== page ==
Are you old enough to remember the seventies? The golden era when flared trousers and prog-rock were in fashion, and highway engineers designed magnificent elevated motorways and multi-lane roundabouts? When racism, homophobia and sexism flourished, and celebrities could fiddle around with young girls and boys without fear? Ahh, it was a happier, more innocent era, before political correctness put a stop to all the fun.
While we’re reminiscing about the good old days, it strikes me that for cyclists the Millbank Roundabout (the junction of Millbank, Horseferry Road and Lambeth Bridge) is a little bit like Jimmy Savile’s dressing room (if recent allegations are to be believed). If you go there, there’s a good chance you’ll be touched inappropriately, or even taken from behind, by an intimidating person in a position of power. And if you are brave enough to complain, the authorities will turn a blind eye – despite the rumours, it's all perfectly fine - and the police won’t be interested in investigating. It’s your fault really – you shouldn’t really be there in the first place, you were asking for it by wearing the wrong clothing and not protecting yourself properly. You can’t expect red-blooded people in cars to control themselves. And we certainly can’t do anything about molesters who are well-respected, important, and fundamentally generous and good people – think of the money they willingly donate to the economy – all that could be taken away if you make a fuss. How's about that then?
We’re reliably informed that TfL people have a penchant for changing out of their skinny jeans and hoodies when they get to work, into spangly flares and polyester shirts with collars so wide you can go hang-gliding in them. They just love the Seventies. They can’t bear to part with their old clothes - or their old road designs. Take a look at their new design for the Millbank Roundabout. Looks exactly like the old one! I’m only surprised there isn’t a disco ball in the middle of it!
On a more serious note for a moment, let’s take a quick look at what’s wrong with this ‘Ashes to Ashes’ design. The main ‘changes’ are: they’ve raised the existing zebra crossings to pavement level in a bid to reduce approach speeds, and put in some ‘shared use’ pavements. Other than that, it's the same old multi-lane roundabout, such as you'll find at most of London's most dangerous junctions. Now, I use this roundabout every day on the way to work, so I know a bit about it. Approach speeds aren’t actually a particular problem most of the time, because the roundabout is very busy. The problems come from speeds of vehicles actually on the roundabout, and trying to time your entry so you avoid conflict with vehicles around you and vehicles already on the roundabout. The changes won’t fix any of that. The shared pavements won’t work, for the following reasons. There are too many pedestrians and bikes, and the two will come into conflict, as surely as if you put a minibus-load of 70’s showbiz personalities into a youth club. By law, you would have to dismount to cross on the zebra crossings. Of course, some cyclists will either be unaware of this or will consider it a trifle unnecessary - after all, why, for goodness sakes, have shared-use pavements if the crossings aren’t shared use? So this will cause a concoction of confusion, conflict and collisions, as motorists are often not keen to give way to people with bikes (legally walking or illegally riding – it’s difficult to tell at a distance) on zebra crossings, pedestrians don’t like mixing with bikes, and vice-versa. Of course, there will be some die-hard vehicular cyclists who selfishly spurn the shared spaces and cycle on the road, and some motorists will ask themselves, “What are they doing there, when there’s a perfectly good cycle track?” Hardly a recipe for mutual respect and tolerance. Which leads to the other problem with these shared pavements. Currently, there are hatched areas on the road junction corners that can act as handy de-facto cycle lanes if you’re turning left. Motors tend to keep out of them. The one leading onto Lambeth Bridge if you’re turning left from Millbank is particularly useful. But the pavements are going to be extended into these areas, so if you stay on the road, you’ll have less space and be even more vulnerable to a left-hook than you are today.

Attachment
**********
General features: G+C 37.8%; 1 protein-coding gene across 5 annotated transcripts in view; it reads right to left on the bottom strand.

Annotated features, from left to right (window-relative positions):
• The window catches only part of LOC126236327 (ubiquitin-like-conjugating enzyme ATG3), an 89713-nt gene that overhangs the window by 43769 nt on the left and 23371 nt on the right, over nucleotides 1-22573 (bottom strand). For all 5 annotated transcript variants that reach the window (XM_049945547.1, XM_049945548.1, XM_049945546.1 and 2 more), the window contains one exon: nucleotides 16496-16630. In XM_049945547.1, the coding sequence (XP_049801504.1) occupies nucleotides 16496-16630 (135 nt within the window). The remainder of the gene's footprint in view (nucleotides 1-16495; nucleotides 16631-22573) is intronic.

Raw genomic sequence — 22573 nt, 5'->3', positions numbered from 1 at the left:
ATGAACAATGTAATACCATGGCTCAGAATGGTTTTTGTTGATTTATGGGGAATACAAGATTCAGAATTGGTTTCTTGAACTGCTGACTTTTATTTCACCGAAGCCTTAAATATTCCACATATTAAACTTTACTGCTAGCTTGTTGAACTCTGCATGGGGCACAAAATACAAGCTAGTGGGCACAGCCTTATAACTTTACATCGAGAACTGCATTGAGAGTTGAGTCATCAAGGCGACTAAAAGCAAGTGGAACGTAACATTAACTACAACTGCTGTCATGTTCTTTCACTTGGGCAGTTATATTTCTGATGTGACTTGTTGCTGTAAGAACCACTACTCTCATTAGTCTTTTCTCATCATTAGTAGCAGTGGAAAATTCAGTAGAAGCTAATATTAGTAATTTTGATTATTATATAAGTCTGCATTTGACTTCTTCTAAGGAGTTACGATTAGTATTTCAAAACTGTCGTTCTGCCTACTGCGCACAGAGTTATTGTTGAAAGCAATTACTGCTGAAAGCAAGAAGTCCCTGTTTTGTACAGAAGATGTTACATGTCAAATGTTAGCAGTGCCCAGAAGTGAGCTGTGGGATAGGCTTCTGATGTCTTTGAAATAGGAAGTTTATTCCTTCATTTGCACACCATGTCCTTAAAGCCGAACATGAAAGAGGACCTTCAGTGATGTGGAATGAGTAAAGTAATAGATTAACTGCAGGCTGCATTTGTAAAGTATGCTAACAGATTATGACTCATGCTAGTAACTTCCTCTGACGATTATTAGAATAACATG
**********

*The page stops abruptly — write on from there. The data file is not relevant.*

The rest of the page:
Unfortunately, TfL’s attitude to road design is looking rather like Jimmy Savile’s alleged sex life. It’s just not acceptable in the 21st century to treat vulnerable people this way.
You might care to let TfL know what you think about their ‘new’ roundabout. Just don’t mention the Sex Pistols.